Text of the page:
The space agency's largest budget account is dedicated heavily to developing technologies that translate well to the defense world.
A new report highlights how NASA's relationship with the Defense Department has kept the space agency primarily unscathed by sequestration, and its spending is on pace to rise again in fiscal 2016 following an 8 percent bump the prior year.
While most headlines are devoted to its space launch program, it’s actually NASA's Applied Research and Exploratory Development that drives increased spending among NASA's top five product and service categories. That category accounted for almost half of NASA’s spending from fiscal 2012-2015, according to analysis firm Govini.
NASA’s largest budget account, science, represents almost $5 billion worth of funding. It's dedicated heavily to developing cutting-edge robotics, propulsion and machine-learning technologies necessary for the future success of NASA’s coming space launch programs.
Through fiscal 2018, NASA will spend more heavily on science – including all its R&D efforts – before being surpassed by the space launch category, as the agency gears up for actual launches including the Mars 2020 rover, the Govini analysis shows.
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Much of NASA’s current R&D efforts have huge ramifications for DOD's Third Offset Strategy – the Pentagon’s plan to keep its military ahead of the rest of the world, according to Govini. The strategy relies on advancements in computing, battle network command and control, and weapons technologies, among other areas, the report states.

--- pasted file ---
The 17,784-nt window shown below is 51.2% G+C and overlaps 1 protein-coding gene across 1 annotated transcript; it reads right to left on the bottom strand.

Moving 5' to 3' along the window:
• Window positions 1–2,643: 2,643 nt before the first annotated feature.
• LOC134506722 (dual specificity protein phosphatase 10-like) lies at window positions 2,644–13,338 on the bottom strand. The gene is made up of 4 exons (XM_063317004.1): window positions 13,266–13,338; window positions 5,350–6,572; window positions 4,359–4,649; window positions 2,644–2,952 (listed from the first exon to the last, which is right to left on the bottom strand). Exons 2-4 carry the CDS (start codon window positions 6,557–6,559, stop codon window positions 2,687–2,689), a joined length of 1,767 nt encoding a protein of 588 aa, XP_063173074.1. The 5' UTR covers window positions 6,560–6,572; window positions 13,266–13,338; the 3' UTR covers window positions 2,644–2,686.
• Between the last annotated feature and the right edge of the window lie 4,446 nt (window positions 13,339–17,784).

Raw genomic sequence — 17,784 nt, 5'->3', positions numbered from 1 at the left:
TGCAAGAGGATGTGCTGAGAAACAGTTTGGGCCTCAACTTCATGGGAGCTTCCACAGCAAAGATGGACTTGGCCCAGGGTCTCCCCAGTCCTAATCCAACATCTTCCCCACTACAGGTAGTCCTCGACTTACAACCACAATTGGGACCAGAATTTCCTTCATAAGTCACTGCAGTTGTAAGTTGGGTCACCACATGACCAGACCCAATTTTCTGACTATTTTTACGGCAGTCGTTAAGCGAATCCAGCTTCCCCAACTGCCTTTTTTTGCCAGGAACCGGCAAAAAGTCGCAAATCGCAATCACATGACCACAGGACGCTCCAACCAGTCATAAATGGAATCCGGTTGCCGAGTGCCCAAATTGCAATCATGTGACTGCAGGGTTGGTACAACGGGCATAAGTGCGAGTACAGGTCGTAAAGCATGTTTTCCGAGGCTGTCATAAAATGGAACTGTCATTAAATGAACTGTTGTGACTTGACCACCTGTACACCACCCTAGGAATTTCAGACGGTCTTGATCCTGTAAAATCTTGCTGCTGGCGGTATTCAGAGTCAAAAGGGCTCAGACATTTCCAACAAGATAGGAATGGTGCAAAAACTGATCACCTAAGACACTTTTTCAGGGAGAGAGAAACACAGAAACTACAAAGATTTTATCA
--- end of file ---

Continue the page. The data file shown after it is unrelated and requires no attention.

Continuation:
Beyond new opportunities for industry, there’s NASA’s history of “transferring technology to applications,” said Matt Hummer, director of analytics and professional services for Govini. Mechanical and electronic sensors now mounted on drones and materials for hypersonic flight are just a few examples that have translated well to military and commercial use.
“The data bears out that a lot of NASA technologies like robotics, autonomous systems and artificial intelligence are in the early stages of R&D, it’s being thrown dollars,” Hummer said. “NASA is core to the Third Offset Strategy because it’s good at transferring those kinds of technologies. People have to realize how important NASA is to DOD modernization.”
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